No Bull Pt. 2

Things did not go as planned this weekend.  I told you that we were going to try to brand on Saturday, but the rain came.  Which is wonderful for the grass and the oats and alfalfa that were just planted, but not good for our branding plans.  So we were going to delay until Monday, but it looked like the weather would clear so we moved it up to today.  We gathered and branded today and, thankfully, our neighbors were nice enough to work with us on scheduling and come help on Mother's Day.  By the way, Happy Mother's Day to all of you mothers out there.  I hope it was wonderful.  

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Last week I told you that we were going to talk about the process of AI and I will.  Sorry if it seems kind of brief, but I am a little worn our from the days events.  The process of AI is fairly straightforward so it shouldn't take long.  We will start with the process of synchronizing and move on from there.  

There are a few ways to synchronize the estrous cycles of cattle, but the one we use is based around feeding MGA.  MGA is melengenstrol acetate, a progestin formula that works like "the pill."  It simply prevents cycling from an oral source.  CiDRs (controlled internal drug release) are another option that is in the form of an IUD.  We use CiDRs when AIing our older cows because they are on pasture and we don't have an easy way to feed them MGA.  When using MGA, we prevent them from cycling for 14 days (the normal estrous cycle takes 21 days) and then stop feeding MGA for 19 days allowing them almost a full cycle.  On day 19, we give them a shot of prostaglandin (PG).  PG helps to bring the heifers into heat.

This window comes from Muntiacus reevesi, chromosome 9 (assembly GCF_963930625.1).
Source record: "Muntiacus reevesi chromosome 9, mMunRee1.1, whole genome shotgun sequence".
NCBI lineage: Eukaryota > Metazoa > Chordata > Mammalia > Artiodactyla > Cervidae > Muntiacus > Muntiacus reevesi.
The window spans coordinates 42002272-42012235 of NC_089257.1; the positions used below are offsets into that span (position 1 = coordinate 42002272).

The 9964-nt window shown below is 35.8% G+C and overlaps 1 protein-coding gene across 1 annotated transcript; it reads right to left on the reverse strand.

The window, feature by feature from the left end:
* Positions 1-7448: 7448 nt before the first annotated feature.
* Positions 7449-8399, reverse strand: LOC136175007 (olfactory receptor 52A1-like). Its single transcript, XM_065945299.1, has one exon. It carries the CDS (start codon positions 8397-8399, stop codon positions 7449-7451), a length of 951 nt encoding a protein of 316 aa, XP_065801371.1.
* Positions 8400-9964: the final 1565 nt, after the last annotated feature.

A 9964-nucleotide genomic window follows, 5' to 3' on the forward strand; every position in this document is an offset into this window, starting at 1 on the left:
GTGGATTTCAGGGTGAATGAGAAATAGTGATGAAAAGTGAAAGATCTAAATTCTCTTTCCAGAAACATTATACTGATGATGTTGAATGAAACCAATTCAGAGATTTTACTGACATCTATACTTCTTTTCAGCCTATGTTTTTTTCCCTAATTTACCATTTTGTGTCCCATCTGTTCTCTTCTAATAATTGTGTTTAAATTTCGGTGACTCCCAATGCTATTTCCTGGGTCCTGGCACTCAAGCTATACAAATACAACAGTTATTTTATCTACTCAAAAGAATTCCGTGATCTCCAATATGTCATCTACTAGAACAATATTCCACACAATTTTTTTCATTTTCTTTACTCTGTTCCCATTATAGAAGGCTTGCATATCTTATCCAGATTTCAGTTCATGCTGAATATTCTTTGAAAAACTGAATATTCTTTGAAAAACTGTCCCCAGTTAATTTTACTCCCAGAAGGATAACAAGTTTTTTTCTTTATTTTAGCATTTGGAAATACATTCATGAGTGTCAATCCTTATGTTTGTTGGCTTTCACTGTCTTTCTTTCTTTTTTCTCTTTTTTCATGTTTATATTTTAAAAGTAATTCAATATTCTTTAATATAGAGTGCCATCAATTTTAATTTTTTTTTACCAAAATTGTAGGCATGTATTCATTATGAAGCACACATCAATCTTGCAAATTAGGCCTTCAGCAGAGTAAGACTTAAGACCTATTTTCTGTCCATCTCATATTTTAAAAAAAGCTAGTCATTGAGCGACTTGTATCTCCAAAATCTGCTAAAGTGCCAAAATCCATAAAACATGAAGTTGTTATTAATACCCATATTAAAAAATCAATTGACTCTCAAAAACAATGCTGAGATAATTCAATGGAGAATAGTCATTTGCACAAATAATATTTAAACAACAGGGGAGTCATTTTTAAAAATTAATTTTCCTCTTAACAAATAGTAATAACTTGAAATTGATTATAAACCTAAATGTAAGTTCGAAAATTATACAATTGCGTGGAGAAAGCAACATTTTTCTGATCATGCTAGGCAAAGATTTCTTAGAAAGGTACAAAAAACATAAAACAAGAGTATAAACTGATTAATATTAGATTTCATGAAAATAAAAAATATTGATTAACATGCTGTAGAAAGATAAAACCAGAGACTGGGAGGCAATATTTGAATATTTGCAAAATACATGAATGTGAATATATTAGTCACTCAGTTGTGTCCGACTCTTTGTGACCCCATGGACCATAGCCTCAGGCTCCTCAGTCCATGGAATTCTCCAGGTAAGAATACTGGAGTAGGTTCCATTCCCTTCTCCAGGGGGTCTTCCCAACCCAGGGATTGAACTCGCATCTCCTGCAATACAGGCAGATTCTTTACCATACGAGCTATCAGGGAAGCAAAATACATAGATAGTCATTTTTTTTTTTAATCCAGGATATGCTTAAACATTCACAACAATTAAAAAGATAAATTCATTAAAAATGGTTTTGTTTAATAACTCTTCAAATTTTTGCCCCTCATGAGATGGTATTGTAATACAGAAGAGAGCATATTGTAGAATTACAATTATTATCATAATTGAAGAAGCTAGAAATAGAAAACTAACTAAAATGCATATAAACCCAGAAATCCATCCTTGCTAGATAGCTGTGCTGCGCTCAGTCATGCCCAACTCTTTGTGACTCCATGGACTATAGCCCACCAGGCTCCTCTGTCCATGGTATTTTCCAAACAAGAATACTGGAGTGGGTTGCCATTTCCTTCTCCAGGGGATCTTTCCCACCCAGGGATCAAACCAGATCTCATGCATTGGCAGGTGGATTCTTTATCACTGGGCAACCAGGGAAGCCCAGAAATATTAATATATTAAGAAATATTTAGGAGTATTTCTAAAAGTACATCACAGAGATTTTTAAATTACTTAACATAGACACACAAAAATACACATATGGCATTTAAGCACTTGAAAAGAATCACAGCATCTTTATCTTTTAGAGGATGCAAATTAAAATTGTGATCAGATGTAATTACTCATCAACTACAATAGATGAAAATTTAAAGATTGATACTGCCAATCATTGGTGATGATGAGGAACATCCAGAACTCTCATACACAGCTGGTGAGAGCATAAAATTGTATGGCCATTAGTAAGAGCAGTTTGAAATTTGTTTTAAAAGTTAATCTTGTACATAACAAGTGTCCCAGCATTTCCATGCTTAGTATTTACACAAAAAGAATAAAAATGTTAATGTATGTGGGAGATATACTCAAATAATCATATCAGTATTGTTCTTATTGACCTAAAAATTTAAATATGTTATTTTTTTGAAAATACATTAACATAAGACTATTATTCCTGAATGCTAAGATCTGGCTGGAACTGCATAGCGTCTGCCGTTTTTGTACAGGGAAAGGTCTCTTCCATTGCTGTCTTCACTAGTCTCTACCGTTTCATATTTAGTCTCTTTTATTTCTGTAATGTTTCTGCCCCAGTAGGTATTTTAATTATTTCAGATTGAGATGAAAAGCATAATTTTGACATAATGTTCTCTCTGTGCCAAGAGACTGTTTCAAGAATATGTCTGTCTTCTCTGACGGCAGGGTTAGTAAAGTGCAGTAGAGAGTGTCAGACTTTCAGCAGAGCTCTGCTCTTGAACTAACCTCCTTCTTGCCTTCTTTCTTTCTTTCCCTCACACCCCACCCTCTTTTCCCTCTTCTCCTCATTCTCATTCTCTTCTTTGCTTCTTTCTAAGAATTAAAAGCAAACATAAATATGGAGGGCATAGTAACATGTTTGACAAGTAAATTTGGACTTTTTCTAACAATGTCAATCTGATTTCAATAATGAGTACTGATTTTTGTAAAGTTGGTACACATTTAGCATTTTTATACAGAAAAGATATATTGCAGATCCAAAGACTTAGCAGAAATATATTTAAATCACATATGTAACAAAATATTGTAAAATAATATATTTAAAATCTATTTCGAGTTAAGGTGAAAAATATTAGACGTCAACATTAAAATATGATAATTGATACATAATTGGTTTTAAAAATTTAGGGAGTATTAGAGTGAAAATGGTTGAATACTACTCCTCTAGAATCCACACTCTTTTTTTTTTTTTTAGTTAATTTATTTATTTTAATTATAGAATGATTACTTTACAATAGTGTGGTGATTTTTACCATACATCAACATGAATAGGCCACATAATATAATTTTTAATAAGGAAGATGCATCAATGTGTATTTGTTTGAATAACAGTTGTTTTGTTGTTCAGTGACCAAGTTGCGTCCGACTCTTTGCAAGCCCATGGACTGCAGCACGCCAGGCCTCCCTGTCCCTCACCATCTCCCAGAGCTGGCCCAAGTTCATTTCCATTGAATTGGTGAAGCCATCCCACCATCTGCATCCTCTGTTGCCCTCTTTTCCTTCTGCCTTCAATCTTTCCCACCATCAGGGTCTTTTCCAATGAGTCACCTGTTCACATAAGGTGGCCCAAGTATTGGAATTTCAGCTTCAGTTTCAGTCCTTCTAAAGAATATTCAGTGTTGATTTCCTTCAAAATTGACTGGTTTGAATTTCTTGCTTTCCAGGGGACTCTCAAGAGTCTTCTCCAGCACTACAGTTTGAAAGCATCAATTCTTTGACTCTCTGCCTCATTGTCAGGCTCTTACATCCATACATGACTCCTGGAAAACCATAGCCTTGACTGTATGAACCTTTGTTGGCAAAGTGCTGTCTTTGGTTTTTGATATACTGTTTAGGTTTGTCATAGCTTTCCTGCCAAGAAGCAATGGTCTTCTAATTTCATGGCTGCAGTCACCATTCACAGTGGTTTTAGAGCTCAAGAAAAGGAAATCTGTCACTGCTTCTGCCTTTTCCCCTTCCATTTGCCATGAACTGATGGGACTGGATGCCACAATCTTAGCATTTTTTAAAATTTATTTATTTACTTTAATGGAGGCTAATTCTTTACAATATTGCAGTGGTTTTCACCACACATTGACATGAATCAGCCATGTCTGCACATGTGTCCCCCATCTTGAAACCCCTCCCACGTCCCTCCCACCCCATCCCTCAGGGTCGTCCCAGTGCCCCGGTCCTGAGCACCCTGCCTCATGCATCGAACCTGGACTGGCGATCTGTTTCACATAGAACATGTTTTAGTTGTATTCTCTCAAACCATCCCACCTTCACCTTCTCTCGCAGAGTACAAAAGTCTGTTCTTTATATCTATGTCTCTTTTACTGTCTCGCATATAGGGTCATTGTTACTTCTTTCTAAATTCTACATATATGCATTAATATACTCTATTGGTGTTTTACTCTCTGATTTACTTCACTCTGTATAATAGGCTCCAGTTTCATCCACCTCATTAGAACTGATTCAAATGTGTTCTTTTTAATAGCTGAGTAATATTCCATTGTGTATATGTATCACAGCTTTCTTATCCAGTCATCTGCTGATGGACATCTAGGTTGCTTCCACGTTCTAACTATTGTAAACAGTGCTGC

At the same time we give the shot, we put stickers on them.  The stickers are brightly colored and covered in silver much like a scratch-off ticket.  When cows are coming into heat, other cows will "mount" them.  When a heifer stands (doesn't try to get away from being mounted), they are in heat.  This mounting rubs the silver off of the sticker so that we can see which heifers need to be bred.  We also try to look at them quite often and catch any the the stickers may not work on.  Heat detection is done for three days with heifers being AIed through that time.  At the end of three days, we give any heifers that have not shown heat a shot of gonadotropin releasing hormone (GnRH).  GnRH causes ovulation and we then breed these heifers at that time.  For these "time bred" heifers we do have lower conception.

 A silver sticker on a heifer that hasn't come into heat.

A silver sticker on a heifer that hasn't come into heat.

 A sticker that the silver has been rubbed off of who has been in heat.

A sticker that the silver has been rubbed off of who has been in heat.

The actual insemination requires a pipet to be loaded with a straw filled with semen.  The semen is kept in a tank cooled with liquid nitrogen.  It is warmed to cattle body temperature right before it is to be used.  An AI tech will use the pipet to deposit the semen just past the cervix giving it the opportunity to go into both horns of the uterus because cows only ovulate in one of their two uterine horns.

I know this was a quick overview, but I wanted to give you all an idea of the process before the time arrives.  In a couple weeks I will hopefully have more pictures to share with you and maybe we can give you a little better understanding of it all.

I hope that you all enjoyed Mother's Day, talk to you next week.

by Brandon Greet

Brandon GreetComment